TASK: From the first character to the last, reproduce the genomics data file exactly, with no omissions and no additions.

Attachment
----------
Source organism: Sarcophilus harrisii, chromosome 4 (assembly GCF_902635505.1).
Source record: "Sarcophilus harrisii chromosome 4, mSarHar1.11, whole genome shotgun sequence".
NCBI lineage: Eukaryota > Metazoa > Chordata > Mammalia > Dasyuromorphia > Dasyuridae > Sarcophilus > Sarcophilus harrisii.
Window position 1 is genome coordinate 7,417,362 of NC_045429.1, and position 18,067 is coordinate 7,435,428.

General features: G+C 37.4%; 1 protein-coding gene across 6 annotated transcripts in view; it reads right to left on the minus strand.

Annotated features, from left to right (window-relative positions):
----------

Source organism: Sarcophilus harrisii, chromosome 4 (assembly GCF_902635505.1).
Source record: "Sarcophilus harrisii chromosome 4, mSarHar1.11, whole genome shotgun sequence".
NCBI lineage: Eukaryota > Metazoa > Chordata > Mammalia > Dasyuromorphia > Dasyuridae > Sarcophilus > Sarcophilus harrisii.
Window position 1 is genome coordinate 7,417,362 of NC_045429.1, and position 18,067 is coordinate 7,435,428.

General features: G+C 37.4%; 1 protein-coding gene across 6 annotated transcripts in view; it reads right to left on the minus strand.

Annotated features, from left to right (window-relative positions):